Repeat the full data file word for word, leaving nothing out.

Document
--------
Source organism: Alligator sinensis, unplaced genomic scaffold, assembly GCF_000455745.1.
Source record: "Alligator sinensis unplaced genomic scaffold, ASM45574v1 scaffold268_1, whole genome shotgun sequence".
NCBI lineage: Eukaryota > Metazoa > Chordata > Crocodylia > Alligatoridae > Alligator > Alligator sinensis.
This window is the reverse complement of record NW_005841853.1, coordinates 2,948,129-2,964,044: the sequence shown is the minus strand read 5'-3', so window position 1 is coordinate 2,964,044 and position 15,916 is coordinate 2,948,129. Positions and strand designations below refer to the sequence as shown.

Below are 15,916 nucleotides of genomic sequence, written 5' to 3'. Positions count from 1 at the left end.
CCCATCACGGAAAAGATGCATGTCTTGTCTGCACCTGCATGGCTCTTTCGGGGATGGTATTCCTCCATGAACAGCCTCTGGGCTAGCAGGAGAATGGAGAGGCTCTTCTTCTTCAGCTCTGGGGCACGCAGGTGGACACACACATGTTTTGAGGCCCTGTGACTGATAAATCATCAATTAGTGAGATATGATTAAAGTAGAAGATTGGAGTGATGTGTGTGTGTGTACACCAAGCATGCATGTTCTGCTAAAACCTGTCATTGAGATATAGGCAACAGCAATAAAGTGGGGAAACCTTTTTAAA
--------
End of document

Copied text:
Source organism: Alligator sinensis, unplaced genomic scaffold, assembly GCF_000455745.1.
Source record: "Alligator sinensis unplaced genomic scaffold, ASM45574v1 scaffold268_1, whole genome shotgun sequence".
NCBI lineage: Eukaryota > Metazoa > Chordata > Crocodylia > Alligatoridae > Alligator > Alligator sinensis.
This window is the reverse complement of record NW_005841853.1, coordinates 2,948,129-2,964,044: the sequence shown is the minus strand read 5'-3', so window position 1 is coordinate 2,964,044 and position 15,916 is coordinate 2,948,129. Positions and strand designations below refer to the sequence as shown.

Below are 15,916 nucleotides of genomic sequence, written 5' to 3'. Positions count from 1 at the left end.
CCCATCACGGAAAAGATGCATGTCTTGTCTGCACCTGCATGGCTCTTTCGGGGATGGTATTCCTCCATGAACAGCCTCTGGGCTAGCAGGAGAATGGAGAGGCTCTTCTTCTTCAGCTCTGGGGCACGCAGGTGGACACACACATGTTTTGAGGCCCTGTGACTGATAAATCATCAATTAGTGAGATATGATTAAAGTAGAAGATTGGAGTGATGTGTGTGTGTGTACACCAAGCATGCATGTTCTGCTAAAACCTGTCATTGAGATATAGGCAACAGCAATAAAGTGGGGAAACCTTTTTAAA